## Hill Cipher

### May 26, 2017

We begin by modifying the matrix operations of previous exercises to work using modular arithmetic; if you are interested in how these work, refer to the previous exercises:

```(define (inverse x m) ; inverse of x (mod m)
(let loop ((x x) (a 0) (b m) (u 1))
(if (zero? x)
(if (= b 1) (modulo a m) 0)
(let ((q (quotient b x)))
(loop (modulo b x) u x
(modulo (- a (* q u)) m))))))```
```(define (matrix-map f a)
(let ((r (matrix-rows a))
(c (matrix-cols a)))
(let ((b (make-matrix r c)))
(for (i r)
(for (j c)
(matrix-set! b i j
(f (matrix-ref a i j)))))
b)))```
```(define (matrix-multiply-modulo a b m)
(define (modm n) (modulo n m))
(matrix-map! modm (matrix-multiply a b)))```
```(define (matrix-inverse-modulo a m)
(define (modm n) (modulo n m))
(matrix-map! modm
(matrix-scalar-multiply
(inverse (modulo (matrix-determinant a) m) m)
(matrix-transpose (matrix-cofactors a)))))```

Next we write functions that convert between text strings and numeric matrices, in both directions:

`(define (c->i c) (- (char->integer (char-upcase c)) 65))`
`(define (i->c i) (integer->char (+ i 65)))`
```(define (string->matrix str blocksize)
(let* ((len (string-length str))
(rows (ceiling (/ len blocksize)))
(m (make-matrix rows blocksize #\Z)))
(for (k len)
(let ((i (quotient k blocksize))
(j (remainder k blocksize)))
(matrix-set! m i j (string-ref str k))))
m))```
```(define (matrix->string m)
(let ((r (matrix-rows m))
(c (matrix-cols m)))
(let ((cs (list)))
(for (i r)
(for (j c)
(set! cs (cons (matrix-ref m i j) cs))))
(list->string (reverse cs)))))```

All that’s left is functions that perform encryption and decryption:

```(define (encrypt str key blocksize modulus)
(matrix->string
(matrix-map i->c
(matrix-multiply-modulo
(matrix-map c->i (string->matrix str blocksize))
(matrix-map c->i (string->matrix key blocksize))
modulus))))```
```(define (decrypt str key blocksize modulus)
(matrix->string
(matrix-map i->c
(matrix-multiply-modulo
(matrix-map c->i (string->matrix str blocksize))
(matrix-inverse-modulo
(matrix-map c->i (string->matrix key blocksize))
modulus)
modulus))))```

Here is our example, with blocksize 3 and modulus 26:

```> (encrypt "PROGRAMMINGPRAXIS" "GYBNQKURP" 3 26)
"TMFXAUYSSONMQTYCVR"
> (decrypt "TMFXAUYSSONMQTYCVR" "GYBNQKURP" 3 26)
"PROGRAMMINGPRAXISZ"```

You can run the program at http://ideone.com/Cf9pZq, where you will also see the contributions from previous exercises.

Pages: 1 2

### 2 Responses to “Hill Cipher”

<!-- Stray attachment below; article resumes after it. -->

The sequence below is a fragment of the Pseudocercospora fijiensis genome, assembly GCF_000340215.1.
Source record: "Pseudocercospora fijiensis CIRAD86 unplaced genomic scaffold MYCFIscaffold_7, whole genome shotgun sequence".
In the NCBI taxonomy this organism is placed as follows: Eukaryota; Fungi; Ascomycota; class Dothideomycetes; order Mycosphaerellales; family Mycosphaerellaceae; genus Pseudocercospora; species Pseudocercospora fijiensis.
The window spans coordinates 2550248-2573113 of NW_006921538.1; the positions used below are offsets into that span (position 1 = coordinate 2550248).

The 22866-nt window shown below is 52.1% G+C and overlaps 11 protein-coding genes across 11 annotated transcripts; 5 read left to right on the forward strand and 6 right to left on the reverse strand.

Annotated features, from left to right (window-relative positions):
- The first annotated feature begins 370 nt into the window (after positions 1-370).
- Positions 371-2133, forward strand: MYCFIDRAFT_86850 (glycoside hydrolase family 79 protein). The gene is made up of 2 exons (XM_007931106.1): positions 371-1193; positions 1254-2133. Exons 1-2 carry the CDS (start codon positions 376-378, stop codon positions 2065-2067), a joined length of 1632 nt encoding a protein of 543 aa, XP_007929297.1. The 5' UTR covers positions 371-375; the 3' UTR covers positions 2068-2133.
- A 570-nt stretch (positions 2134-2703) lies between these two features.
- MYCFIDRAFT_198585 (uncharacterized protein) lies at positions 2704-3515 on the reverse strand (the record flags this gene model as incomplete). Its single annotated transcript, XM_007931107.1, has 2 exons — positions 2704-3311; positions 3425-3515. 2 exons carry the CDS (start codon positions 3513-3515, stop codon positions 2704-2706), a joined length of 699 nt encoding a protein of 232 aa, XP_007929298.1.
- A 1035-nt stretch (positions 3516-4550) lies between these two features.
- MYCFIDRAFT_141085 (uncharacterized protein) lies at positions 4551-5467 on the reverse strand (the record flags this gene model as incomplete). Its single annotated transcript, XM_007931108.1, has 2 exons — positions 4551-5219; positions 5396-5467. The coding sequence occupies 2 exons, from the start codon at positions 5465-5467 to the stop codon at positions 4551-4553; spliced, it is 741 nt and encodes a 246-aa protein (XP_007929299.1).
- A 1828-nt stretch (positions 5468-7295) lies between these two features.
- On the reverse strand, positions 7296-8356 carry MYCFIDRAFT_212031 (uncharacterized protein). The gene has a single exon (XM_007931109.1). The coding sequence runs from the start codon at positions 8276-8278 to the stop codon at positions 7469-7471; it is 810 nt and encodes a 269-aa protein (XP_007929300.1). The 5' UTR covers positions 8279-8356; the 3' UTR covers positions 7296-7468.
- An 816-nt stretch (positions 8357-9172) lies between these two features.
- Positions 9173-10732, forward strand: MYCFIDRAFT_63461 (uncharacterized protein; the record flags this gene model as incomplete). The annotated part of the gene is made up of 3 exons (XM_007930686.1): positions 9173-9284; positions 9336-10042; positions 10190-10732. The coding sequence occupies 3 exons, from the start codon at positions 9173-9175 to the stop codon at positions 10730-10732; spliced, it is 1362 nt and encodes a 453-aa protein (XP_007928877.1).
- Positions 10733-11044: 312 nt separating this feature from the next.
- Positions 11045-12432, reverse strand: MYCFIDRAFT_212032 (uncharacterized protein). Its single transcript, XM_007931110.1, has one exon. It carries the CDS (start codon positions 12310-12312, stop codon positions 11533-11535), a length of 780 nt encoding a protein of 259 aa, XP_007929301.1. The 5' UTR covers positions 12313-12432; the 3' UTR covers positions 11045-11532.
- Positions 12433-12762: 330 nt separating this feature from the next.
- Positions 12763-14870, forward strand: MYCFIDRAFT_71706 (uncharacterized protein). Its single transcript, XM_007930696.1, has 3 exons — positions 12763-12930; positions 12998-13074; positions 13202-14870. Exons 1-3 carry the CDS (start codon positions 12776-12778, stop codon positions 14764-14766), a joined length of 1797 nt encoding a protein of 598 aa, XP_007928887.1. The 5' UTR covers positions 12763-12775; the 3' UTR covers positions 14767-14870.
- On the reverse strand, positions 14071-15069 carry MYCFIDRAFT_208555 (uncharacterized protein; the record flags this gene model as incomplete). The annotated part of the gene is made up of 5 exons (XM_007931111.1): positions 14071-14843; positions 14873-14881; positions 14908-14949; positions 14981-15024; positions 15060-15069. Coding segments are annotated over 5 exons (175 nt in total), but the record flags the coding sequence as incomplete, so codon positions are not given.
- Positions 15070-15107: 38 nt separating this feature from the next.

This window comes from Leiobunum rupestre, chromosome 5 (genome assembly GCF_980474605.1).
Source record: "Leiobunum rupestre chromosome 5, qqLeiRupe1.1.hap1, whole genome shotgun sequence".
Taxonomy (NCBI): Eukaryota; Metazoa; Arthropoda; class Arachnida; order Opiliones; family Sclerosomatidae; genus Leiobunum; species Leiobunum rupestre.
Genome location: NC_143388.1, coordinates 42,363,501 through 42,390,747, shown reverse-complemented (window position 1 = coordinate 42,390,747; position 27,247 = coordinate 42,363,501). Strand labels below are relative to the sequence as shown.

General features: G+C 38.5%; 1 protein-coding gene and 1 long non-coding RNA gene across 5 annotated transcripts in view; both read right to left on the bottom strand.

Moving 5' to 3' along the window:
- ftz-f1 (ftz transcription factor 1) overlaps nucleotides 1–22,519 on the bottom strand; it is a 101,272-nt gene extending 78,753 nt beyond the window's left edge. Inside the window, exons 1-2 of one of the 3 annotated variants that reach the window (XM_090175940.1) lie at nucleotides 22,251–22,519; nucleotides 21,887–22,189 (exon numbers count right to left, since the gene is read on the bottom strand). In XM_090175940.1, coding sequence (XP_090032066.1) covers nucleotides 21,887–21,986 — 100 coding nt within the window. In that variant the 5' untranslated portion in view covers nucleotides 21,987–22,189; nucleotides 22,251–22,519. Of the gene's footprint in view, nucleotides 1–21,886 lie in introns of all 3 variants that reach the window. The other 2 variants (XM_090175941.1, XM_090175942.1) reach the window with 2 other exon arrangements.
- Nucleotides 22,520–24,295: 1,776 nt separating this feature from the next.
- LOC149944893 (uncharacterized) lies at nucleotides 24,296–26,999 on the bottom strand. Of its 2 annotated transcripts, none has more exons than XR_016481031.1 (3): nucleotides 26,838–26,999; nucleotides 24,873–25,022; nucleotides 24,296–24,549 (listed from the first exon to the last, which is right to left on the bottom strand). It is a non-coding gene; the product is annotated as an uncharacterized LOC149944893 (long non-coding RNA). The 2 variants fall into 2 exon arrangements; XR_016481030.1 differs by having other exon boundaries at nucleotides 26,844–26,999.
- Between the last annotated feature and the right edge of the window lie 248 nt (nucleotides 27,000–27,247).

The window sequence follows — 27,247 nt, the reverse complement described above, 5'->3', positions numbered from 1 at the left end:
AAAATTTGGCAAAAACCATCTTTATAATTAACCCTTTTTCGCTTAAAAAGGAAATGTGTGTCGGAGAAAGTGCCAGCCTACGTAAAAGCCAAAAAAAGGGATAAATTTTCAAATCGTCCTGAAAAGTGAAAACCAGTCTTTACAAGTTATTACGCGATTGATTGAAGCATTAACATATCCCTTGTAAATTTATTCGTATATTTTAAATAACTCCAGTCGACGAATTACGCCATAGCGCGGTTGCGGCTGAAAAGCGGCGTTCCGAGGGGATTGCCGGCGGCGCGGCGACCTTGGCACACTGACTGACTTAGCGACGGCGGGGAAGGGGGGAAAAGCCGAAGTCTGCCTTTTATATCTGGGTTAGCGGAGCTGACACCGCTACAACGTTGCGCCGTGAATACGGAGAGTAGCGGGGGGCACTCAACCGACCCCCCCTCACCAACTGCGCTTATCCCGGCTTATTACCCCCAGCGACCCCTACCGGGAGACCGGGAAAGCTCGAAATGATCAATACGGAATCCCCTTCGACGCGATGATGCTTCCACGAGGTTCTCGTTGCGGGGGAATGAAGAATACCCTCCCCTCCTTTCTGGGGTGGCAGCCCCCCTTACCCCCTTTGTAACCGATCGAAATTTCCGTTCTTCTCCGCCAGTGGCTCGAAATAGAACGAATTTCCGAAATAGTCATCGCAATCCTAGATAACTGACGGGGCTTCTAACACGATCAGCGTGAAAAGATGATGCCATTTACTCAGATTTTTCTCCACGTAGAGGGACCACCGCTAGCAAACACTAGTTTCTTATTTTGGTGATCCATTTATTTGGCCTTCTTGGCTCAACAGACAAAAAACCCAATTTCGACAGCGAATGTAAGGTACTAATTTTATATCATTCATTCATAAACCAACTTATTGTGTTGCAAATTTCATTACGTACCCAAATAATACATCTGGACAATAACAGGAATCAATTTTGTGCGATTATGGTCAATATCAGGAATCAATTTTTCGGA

1. Paul said

In Python using the LU decomposition from last exercise. The results are the same as from Programming Praxis.

```def matconst(A, m): return [[round(ai*m) for ai in row] for row in A]
def matmod(A, m): return [[ai % m for ai in row] for row in A]
def matconstmod(A, x, mod):
return [[round(ai*x) % mod for ai in row] for row in A]

def mod_inv(A, m):
LU, P = lu_decompose(A)
det = round(lu_determinant(LU, P))
Ai = lu_invert(LU, P)
Aid = matconstmod(Ai, det, m)
mi = modular_div(1, det, m)
return matconstmod(Aid, mi, m)

def matmulmod(A, B, mod):
AB = matmul(A, B)
return matmod(AB, mod)

def txt_nums(txt, chars=string.ascii_uppercase):
it = iter(chars.index(t) for t in txt)
return [list(c) for c in zip_longest(it, it, it, fillvalue=len(chars)-1)]

def nums_txt(nums, chars=string.ascii_uppercase):
return "".join(chars[i] for i in sum(nums, []))

E = [[6, 24, 1], [13, 16, 10], [20, 17, 15]]  # encryption key
D = mod_inv(E, 26)  # decryption key
txt = "PROGRAMMINGPRAXIS"
nums = txt_nums(txt)
enc = matmulmod(nums, E, 26)
dec = matmulmod(enc, D, 26)
print(nums)
print(enc)
print(nums_txt(enc))
print(dec)
print(nums_txt(dec))
```
2. Paul said

Another method to get the modular inverse of the encryption matrix is to use a Gaussian elimination process. First add an identity matrix as extra columns (gives n rows by 2n columns matrix B. Then make element B[i][i] equal to one by multiplying row i by the modular inverse of B[i][i]. Then subtract row i from the other rows to make the rest of column i zero. After doing this for all rows the end result is an identity matrix in columns [0, n-1] and the inverted matrix in columns [n, 2n-1]. This method only works if for all numbers x in the matrix gcd(x, mod) == 1, so mod has to be a prime.

```def extended_gcd(a, b):
"""Return (r, s, d) where a*r + b*s = d and d = gcd(a,b)"""
x, y = 0, 1
lastx, lasty = 1, 0
while b:
a, (q, b) = b, divmod(a, b)
x, lastx = lastx - q * x, x
y, lasty = lasty - q * y, y
return (lastx, lasty, a)

def modular_div(a, b, n):
"""Return a/d (mod n) assuming gcd(b,n) = 1"""
return (a * (extended_gcd(b, n))) % n

def mod_inv(A, mod):
n = len(A)
B = [A[i] + [int(i==j) for j in range(n)] for i in range(n)]
for i in range(n):
fac = modular_div(1, B[i][i], mod)
B[i] = [(fac*bik) % mod for bik in B[i]]
for j in range(n):
if i==j:
continue
fac = -B[j][i] % mod
B[j] = [(fac*bik+bjk) % mod for bjk, bik in zip(B[j], B[i])]
return [bi[n:] for bi in B]
```